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Re: bbpress and memcache?



Let’s review this from scratch.

WordPress and bbPress 1.0 has what we call an object cache. That is simply a pool of users, forums,topics, and posts and meta as they are passed between mysql and the application (wordpress/bbpress). It’s just another layer between mysql and bbpress.

Typically these “objects” are lost after every page load because they are no longer in regular short-term computer memory and have to be fetched again from mysql.

On a single computer system with a fast mysql server and fast disk cache, this typically is not a big problem. As a site has to scale this does become a problem because there is only one mysql source and everything has to be fetched from it.

Using a poorly configured WordPress or bbPress system with badly written or improperly running plugins, if each page load requires 30-40 queries, and you have 1000 users connected simultaneously at once, that’s a huge problem.

Memcache is a common pool of memory that doesn’t go away after each page load. It’s centralized on one server so multiple servers can all find it easily. It was invented by LiveJournal after they hit a growth limit with mysql.

The Memcache to Object Cache interface plugin for WordPress/bbPress 1.0 allows the fetching from mysql to be skipped IF the user/forum/topic/posts happen to be in the previously accessed pool in that centralized memory. Every time a query is made, the resulting data is saved in the collective memory which is retained inbetween page loads. It’s a common, shared memory.

However Memcache was written to talk over tcp/ip between MULTIPLE servers. For a single server setup it’s pointless and stupid and way too much overhead.

Now, on a single server, you could still use a persistent object cache with one of the other lesser known plugins that mimic what the memcache interface does. There is one for Eaccelerator, one for APC and one for Xcache.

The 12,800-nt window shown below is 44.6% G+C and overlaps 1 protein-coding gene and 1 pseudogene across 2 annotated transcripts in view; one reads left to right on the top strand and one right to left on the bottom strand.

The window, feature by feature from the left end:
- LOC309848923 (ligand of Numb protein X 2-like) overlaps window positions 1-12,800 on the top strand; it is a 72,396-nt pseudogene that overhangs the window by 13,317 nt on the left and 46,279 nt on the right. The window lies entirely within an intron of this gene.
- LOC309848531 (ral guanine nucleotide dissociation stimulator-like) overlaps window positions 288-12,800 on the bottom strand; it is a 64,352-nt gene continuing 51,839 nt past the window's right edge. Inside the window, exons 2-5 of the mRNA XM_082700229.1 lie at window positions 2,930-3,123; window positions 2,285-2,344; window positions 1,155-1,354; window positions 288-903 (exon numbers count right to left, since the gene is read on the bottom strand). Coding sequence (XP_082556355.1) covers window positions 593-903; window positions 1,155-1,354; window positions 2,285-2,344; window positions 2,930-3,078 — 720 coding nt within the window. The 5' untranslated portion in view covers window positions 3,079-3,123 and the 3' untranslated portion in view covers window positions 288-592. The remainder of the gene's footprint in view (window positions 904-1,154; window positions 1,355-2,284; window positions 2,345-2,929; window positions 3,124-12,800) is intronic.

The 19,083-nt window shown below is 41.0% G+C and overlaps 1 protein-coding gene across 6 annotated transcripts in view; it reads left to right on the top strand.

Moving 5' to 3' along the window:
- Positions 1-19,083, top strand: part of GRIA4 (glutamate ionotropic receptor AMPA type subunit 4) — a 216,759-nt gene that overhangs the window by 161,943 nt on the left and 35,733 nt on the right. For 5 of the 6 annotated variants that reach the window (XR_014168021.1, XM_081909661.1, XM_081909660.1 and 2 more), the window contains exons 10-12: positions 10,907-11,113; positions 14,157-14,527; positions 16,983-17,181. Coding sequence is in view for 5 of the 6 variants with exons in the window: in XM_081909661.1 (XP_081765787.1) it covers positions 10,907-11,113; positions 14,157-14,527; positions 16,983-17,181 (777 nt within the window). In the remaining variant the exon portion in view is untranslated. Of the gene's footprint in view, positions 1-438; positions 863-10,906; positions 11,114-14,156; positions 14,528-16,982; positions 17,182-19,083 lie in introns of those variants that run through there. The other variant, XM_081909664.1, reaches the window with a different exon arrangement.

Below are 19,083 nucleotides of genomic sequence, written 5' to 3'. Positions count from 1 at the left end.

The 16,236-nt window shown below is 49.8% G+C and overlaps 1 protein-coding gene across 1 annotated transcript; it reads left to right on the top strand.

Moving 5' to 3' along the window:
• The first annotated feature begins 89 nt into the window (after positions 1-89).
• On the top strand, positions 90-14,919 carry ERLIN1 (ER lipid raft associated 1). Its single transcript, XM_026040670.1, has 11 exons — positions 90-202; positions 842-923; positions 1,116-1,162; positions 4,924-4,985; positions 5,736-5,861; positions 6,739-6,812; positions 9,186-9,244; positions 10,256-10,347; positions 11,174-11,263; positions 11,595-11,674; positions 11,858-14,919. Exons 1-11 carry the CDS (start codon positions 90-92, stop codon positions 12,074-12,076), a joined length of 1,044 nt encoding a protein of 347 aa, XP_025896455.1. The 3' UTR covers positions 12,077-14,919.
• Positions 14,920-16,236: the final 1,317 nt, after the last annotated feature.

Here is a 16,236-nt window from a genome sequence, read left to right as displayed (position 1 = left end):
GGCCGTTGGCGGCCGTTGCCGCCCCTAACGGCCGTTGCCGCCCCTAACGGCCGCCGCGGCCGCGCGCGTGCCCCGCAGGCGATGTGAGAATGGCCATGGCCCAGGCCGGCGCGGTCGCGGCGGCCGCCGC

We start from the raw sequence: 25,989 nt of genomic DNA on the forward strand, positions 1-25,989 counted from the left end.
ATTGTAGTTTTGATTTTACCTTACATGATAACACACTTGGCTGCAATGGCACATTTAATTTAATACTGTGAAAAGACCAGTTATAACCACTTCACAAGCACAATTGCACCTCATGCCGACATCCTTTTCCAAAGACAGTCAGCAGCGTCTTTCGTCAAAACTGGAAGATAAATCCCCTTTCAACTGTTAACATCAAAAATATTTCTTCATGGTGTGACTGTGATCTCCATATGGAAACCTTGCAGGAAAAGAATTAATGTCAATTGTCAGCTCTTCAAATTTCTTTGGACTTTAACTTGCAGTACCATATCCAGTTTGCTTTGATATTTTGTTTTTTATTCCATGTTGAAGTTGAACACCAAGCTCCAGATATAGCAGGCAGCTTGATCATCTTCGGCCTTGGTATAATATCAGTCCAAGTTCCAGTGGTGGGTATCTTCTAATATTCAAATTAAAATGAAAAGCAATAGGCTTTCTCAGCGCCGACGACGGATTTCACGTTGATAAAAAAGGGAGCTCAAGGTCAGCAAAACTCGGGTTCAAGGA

However, all of these caches do almost the same thing as MySQL’s cache. They are all tied to the particular kind of query that is done and if it matches the previous set of data. The object cache still has to de-serialize data if it’s serialized.

MySQL on a single server system does not use tcp/ip to communicate with bbPress if it’s properly configured (and most are unless your host is greedy and stupid and uses a central mysql server separate from your regular server). So MySQL with a properly configured cache is almost as fast on a single server setup than a persistent object cache (unless MySql is overloaded in the first place).

So in conclusion, if you are on a shared host, object caching is not a viable solution for you because you can’t get any of the persistant memory options installed anyway. If you are on a single server setup but not dealing with a large number of connections, the mysql cache is probably going to be near the performance of a persistent object cache, and the real memcache would never be used in the first place.

Memcache was meant for large, inefficient installs like serves many thousands of people simultaneously from many different servers. It uses several dozen queries per page load. It absolutely cannot just rely on the mysql cache, even with dedicated mysql servers. The average wordpress/bbpress user does not face these problems typically.

If you have your own VPS or dedicated server you should be installing an opcode cache like Eaccelerator, APC or Xcache and turning on the shared memory pool option (typically during compile). Then you should make sure your mysql cache is ON and setup properly. Then you should make sure your pages are not using too many queries. If you’ve done all that and you have so many simultaneous visitors that your mysql is running too high a load and your pages are still too slow, then you can look at one of the persistent object cache modules for wordpress and port them to bbpress.

None of the bbPress installs in the Top 10, are using memcache or any kind of object cache for that matter (including which is using bbPress 0.9). So I sincerely question the need of anyone else using an object cache just yet unless they have made their install extremely inefficient somehow or have a horrible host.

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